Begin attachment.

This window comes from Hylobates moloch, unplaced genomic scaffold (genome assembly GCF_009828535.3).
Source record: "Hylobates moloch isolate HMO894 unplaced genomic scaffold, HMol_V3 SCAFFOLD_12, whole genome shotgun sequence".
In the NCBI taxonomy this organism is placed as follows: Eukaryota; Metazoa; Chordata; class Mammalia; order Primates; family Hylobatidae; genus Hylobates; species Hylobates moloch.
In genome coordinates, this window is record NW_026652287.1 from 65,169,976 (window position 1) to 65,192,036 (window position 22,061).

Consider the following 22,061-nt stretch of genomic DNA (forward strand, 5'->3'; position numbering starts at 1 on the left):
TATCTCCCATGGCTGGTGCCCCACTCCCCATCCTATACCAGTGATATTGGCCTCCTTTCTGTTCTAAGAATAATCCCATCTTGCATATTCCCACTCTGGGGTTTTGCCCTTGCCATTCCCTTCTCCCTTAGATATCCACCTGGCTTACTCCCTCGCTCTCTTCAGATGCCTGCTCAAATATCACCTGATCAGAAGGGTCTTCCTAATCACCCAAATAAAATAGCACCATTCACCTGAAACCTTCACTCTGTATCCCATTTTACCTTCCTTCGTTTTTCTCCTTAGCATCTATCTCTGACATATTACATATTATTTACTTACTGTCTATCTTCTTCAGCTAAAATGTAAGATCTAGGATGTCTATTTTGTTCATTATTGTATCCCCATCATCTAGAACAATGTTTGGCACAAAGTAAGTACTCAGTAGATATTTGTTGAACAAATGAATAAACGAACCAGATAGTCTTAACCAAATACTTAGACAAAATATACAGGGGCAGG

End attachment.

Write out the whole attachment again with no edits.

This window comes from Hylobates moloch, unplaced genomic scaffold (genome assembly GCF_009828535.3).
Source record: "Hylobates moloch isolate HMO894 unplaced genomic scaffold, HMol_V3 SCAFFOLD_12, whole genome shotgun sequence".
In the NCBI taxonomy this organism is placed as follows: Eukaryota; Metazoa; Chordata; class Mammalia; order Primates; family Hylobatidae; genus Hylobates; species Hylobates moloch.
In genome coordinates, this window is record NW_026652287.1 from 65,169,976 (window position 1) to 65,192,036 (window position 22,061).

Consider the following 22,061-nt stretch of genomic DNA (forward strand, 5'->3'; position numbering starts at 1 on the left):
TATCTCCCATGGCTGGTGCCCCACTCCCCATCCTATACCAGTGATATTGGCCTCCTTTCTGTTCTAAGAATAATCCCATCTTGCATATTCCCACTCTGGGGTTTTGCCCTTGCCATTCCCTTCTCCCTTAGATATCCACCTGGCTTACTCCCTCGCTCTCTTCAGATGCCTGCTCAAATATCACCTGATCAGAAGGGTCTTCCTAATCACCCAAATAAAATAGCACCATTCACCTGAAACCTTCACTCTGTATCCCATTTTACCTTCCTTCGTTTTTCTCCTTAGCATCTATCTCTGACATATTACATATTATTTACTTACTGTCTATCTTCTTCAGCTAAAATGTAAGATCTAGGATGTCTATTTTGTTCATTATTGTATCCCCATCATCTAGAACAATGTTTGGCACAAAGTAAGTACTCAGTAGATATTTGTTGAACAAATGAATAAACGAACCAGATAGTCTTAACCAAATACTTAGACAAAATATACAGGGGCAGG